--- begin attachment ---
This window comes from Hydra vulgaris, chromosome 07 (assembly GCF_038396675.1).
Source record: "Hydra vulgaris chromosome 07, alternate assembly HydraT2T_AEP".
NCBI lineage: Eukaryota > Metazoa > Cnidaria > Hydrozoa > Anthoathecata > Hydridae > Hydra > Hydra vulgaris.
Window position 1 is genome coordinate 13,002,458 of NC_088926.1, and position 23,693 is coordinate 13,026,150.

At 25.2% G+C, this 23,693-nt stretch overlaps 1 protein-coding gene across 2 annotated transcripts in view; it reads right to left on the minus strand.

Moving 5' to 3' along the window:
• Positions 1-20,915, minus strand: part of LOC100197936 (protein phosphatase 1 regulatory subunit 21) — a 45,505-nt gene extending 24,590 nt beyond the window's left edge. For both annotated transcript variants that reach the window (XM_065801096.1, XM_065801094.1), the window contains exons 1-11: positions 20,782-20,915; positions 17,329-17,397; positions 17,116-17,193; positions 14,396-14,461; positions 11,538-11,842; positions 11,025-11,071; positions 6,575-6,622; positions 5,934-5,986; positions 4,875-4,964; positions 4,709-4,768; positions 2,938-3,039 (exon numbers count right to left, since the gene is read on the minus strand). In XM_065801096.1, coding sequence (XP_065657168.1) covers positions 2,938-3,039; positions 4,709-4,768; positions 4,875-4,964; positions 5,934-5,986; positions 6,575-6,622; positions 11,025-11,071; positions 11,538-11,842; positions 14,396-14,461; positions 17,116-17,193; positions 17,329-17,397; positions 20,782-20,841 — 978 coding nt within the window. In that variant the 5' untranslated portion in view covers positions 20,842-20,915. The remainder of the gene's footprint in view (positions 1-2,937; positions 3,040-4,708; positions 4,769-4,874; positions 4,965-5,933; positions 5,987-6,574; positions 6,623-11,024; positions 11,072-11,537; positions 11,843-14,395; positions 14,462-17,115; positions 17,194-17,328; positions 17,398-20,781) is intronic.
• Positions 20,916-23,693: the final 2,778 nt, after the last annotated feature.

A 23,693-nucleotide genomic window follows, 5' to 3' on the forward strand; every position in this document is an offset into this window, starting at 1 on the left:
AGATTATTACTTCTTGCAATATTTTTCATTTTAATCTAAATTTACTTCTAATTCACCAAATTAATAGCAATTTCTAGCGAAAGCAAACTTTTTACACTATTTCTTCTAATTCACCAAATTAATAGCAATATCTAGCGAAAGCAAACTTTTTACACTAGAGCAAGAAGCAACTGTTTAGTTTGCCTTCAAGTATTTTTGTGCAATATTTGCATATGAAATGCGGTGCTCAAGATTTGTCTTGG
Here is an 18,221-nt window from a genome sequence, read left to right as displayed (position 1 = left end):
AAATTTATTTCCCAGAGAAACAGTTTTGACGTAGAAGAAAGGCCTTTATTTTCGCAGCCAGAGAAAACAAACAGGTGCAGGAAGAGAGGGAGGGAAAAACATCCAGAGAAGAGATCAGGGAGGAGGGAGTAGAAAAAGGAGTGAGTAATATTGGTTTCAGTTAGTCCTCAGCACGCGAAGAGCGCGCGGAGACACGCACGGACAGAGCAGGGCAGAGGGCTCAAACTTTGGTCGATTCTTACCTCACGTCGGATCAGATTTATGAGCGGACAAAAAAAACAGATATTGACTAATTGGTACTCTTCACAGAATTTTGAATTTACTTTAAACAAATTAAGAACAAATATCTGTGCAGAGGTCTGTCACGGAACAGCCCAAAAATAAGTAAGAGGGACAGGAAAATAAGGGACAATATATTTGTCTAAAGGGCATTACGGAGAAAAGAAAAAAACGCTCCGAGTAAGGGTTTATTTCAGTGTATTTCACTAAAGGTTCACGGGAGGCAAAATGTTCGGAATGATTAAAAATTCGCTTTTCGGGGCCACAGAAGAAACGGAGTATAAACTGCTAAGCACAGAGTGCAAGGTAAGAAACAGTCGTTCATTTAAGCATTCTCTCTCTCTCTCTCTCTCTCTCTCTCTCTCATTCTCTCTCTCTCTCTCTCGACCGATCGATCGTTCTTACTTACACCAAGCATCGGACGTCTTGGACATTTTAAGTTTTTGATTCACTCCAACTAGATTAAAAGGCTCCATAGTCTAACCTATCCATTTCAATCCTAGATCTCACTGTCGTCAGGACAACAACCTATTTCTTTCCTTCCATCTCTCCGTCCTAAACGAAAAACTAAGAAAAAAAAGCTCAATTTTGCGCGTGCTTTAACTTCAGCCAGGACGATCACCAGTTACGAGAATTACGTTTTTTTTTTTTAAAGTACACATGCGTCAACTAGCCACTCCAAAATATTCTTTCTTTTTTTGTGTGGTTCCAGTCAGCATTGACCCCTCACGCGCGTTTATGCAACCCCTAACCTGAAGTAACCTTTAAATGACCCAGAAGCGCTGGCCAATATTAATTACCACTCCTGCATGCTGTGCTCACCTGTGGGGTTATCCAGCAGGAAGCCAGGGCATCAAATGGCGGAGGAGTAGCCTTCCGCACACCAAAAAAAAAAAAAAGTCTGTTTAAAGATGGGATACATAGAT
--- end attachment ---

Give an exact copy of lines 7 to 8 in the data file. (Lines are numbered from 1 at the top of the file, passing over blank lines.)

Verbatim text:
• Positions 1-20,915, minus strand: part of LOC100197936 (protein phosphatase 1 regulatory subunit 21) — a 45,505-nt gene extending 24,590 nt beyond the window's left edge. For both annotated transcript variants that reach the window (XM_065801096.1, XM_065801094.1), the window contains exons 1-11: positions 20,782-20,915; positions 17,329-17,397; positions 17,116-17,193; positions 14,396-14,461; positions 11,538-11,842; positions 11,025-11,071; positions 6,575-6,622; positions 5,934-5,986; positions 4,875-4,964; positions 4,709-4,768; positions 2,938-3,039 (exon numbers count right to left, since the gene is read on the minus strand). In XM_065801096.1, coding sequence (XP_065657168.1) covers positions 2,938-3,039; positions 4,709-4,768; positions 4,875-4,964; positions 5,934-5,986; positions 6,575-6,622; positions 11,025-11,071; positions 11,538-11,842; positions 14,396-14,461; positions 17,116-17,193; positions 17,329-17,397; positions 20,782-20,841 — 978 coding nt within the window. In that variant the 5' untranslated portion in view covers positions 20,842-20,915. The remainder of the gene's footprint in view (positions 1-2,937; positions 3,040-4,708; positions 4,769-4,874; positions 4,965-5,933; positions 5,987-6,574; positions 6,623-11,024; positions 11,072-11,537; positions 11,843-14,395; positions 14,462-17,115; positions 17,194-17,328; positions 17,398-20,781) is intronic.
• Positions 20,916-23,693: the final 2,778 nt, after the last annotated feature.